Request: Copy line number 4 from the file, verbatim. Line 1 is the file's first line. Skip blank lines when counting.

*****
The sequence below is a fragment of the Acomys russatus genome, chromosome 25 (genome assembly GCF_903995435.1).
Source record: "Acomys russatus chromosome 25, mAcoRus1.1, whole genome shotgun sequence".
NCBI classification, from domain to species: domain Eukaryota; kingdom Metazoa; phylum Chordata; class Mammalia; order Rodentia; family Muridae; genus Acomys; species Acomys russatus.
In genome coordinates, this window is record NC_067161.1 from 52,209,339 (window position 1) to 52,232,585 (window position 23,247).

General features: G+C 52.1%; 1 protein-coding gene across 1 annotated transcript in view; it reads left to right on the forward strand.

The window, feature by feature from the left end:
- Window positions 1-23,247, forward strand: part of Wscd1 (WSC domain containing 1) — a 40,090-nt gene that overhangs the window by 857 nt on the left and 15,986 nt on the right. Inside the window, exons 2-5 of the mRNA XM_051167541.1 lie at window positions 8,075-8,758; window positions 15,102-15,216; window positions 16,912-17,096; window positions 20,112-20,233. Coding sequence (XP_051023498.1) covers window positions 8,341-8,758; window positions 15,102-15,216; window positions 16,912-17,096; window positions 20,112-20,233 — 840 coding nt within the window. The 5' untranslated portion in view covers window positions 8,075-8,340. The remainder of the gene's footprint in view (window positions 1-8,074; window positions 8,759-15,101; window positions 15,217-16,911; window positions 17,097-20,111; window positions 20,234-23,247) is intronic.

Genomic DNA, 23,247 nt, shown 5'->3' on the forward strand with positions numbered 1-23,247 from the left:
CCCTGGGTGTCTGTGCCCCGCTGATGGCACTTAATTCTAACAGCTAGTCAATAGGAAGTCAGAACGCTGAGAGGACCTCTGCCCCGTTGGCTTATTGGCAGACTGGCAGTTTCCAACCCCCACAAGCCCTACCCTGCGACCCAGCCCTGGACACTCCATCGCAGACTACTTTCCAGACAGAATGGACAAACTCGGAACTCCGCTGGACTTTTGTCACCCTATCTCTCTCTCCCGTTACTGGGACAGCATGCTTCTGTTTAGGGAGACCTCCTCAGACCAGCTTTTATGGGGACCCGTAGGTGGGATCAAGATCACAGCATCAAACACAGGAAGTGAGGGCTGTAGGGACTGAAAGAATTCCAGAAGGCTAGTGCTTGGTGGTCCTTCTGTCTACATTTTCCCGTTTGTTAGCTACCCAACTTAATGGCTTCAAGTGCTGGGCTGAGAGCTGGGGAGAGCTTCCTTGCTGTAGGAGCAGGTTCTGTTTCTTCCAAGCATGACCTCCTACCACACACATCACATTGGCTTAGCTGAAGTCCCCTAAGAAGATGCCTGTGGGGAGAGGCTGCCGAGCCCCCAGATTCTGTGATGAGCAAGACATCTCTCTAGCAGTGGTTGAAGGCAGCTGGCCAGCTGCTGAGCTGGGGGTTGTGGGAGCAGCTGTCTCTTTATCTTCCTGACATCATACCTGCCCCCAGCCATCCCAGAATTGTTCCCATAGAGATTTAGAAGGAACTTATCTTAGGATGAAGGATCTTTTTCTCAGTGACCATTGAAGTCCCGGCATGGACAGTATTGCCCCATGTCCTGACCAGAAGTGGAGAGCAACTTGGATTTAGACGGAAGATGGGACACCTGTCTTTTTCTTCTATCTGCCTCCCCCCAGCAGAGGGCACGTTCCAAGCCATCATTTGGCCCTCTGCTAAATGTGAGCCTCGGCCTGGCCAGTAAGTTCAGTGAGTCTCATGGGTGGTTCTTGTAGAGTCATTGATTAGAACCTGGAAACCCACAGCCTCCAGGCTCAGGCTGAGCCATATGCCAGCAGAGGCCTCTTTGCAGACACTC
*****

In genome coordinates, this window is record NC_067161.1 from 52,209,339 (window position 1) to 52,232,585 (window position 23,247).